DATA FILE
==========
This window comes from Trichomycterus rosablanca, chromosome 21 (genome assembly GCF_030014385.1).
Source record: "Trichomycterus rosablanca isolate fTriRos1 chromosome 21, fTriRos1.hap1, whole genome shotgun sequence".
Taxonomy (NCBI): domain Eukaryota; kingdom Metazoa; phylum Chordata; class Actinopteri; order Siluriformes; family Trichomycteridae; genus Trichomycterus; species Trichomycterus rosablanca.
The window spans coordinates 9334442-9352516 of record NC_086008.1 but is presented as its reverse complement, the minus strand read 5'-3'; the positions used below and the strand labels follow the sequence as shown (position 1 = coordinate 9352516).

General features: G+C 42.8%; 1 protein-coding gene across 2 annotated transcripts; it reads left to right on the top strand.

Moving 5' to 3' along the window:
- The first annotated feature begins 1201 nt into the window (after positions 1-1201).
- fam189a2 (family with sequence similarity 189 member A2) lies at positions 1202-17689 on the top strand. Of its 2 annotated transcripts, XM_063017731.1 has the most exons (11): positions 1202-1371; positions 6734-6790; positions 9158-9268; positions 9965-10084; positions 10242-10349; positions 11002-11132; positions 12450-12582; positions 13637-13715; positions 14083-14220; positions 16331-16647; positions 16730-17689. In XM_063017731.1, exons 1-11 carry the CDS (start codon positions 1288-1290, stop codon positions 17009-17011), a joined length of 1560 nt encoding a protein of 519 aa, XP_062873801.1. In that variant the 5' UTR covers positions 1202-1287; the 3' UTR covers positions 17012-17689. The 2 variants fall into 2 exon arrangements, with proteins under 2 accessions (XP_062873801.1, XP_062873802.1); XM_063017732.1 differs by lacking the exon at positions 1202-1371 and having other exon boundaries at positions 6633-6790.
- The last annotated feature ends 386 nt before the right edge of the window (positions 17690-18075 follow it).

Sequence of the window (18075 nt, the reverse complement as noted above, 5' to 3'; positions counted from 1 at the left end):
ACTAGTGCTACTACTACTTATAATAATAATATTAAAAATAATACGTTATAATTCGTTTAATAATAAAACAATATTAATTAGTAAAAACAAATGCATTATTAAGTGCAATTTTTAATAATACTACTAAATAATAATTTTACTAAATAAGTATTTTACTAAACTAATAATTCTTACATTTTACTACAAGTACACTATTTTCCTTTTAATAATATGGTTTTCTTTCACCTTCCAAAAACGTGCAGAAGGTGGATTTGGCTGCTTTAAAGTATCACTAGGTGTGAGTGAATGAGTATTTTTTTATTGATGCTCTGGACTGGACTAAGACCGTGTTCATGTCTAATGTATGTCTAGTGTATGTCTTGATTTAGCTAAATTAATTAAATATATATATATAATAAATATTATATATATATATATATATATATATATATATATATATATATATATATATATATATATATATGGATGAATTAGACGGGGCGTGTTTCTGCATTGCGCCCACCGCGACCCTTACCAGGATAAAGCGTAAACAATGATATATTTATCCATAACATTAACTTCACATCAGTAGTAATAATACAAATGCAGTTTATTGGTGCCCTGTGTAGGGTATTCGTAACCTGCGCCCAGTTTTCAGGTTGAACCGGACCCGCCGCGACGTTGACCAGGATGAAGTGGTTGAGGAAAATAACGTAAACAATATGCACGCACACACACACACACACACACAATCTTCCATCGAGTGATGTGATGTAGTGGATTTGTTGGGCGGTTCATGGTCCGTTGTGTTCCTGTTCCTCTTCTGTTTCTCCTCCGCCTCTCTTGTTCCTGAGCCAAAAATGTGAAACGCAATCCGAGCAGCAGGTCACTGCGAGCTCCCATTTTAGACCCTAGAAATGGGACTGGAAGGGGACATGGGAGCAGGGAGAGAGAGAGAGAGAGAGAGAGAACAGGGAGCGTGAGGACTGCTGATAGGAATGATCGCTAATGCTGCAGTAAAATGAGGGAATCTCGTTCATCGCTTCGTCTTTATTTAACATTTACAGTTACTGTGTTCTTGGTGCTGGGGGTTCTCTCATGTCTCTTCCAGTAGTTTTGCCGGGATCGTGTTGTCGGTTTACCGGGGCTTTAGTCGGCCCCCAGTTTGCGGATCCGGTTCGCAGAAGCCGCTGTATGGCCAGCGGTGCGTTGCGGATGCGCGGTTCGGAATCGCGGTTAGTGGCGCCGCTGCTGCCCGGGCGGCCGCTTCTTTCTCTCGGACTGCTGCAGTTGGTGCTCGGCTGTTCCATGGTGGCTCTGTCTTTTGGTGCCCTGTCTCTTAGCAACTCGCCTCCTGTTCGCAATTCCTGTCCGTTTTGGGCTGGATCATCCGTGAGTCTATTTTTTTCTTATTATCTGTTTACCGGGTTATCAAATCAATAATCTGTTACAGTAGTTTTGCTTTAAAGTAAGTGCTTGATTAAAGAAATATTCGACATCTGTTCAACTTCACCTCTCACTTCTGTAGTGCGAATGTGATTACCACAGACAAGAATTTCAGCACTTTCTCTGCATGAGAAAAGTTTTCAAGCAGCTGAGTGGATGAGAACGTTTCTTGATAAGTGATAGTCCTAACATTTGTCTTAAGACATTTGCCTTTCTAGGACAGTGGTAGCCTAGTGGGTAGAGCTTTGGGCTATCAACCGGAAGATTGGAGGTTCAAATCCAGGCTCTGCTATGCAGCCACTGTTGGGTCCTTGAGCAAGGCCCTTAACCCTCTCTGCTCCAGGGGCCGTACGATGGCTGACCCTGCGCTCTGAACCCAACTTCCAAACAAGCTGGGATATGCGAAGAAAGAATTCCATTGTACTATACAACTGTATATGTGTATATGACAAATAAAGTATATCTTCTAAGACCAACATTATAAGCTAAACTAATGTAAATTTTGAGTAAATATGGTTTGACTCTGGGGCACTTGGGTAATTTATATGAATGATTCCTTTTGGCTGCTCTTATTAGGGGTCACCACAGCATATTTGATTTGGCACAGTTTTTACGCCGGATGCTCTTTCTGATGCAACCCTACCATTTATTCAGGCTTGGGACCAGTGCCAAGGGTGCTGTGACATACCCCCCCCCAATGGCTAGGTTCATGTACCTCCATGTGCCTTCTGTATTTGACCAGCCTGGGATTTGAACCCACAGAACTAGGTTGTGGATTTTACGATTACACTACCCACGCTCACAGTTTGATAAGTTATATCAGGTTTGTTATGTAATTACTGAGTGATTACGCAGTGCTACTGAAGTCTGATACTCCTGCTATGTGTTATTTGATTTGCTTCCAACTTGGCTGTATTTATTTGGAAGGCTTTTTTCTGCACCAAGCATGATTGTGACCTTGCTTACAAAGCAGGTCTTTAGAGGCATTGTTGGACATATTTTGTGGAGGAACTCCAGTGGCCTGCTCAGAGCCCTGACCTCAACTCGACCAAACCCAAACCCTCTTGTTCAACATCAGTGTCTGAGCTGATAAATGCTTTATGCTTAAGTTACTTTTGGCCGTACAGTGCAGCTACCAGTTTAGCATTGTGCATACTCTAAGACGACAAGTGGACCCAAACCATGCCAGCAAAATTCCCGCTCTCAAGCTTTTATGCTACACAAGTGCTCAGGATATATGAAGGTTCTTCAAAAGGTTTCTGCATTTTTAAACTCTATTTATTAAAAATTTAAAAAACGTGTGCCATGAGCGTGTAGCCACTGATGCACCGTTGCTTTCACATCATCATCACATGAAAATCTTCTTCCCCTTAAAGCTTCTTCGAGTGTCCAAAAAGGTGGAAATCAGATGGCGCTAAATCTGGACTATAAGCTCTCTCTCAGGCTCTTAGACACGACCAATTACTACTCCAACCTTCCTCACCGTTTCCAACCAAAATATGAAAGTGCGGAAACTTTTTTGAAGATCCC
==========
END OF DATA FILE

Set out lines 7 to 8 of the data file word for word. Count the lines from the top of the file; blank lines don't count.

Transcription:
- The first annotated feature begins 1201 nt into the window (after positions 1-1201).
- fam189a2 (family with sequence similarity 189 member A2) lies at positions 1202-17689 on the top strand. Of its 2 annotated transcripts, XM_063017731.1 has the most exons (11): positions 1202-1371; positions 6734-6790; positions 9158-9268; positions 9965-10084; positions 10242-10349; positions 11002-11132; positions 12450-12582; positions 13637-13715; positions 14083-14220; positions 16331-16647; positions 16730-17689. In XM_063017731.1, exons 1-11 carry the CDS (start codon positions 1288-1290, stop codon positions 17009-17011), a joined length of 1560 nt encoding a protein of 519 aa, XP_062873801.1. In that variant the 5' UTR covers positions 1202-1287; the 3' UTR covers positions 17012-17689. The 2 variants fall into 2 exon arrangements, with proteins under 2 accessions (XP_062873801.1, XP_062873802.1); XM_063017732.1 differs by lacking the exon at positions 1202-1371 and having other exon boundaries at positions 6633-6790.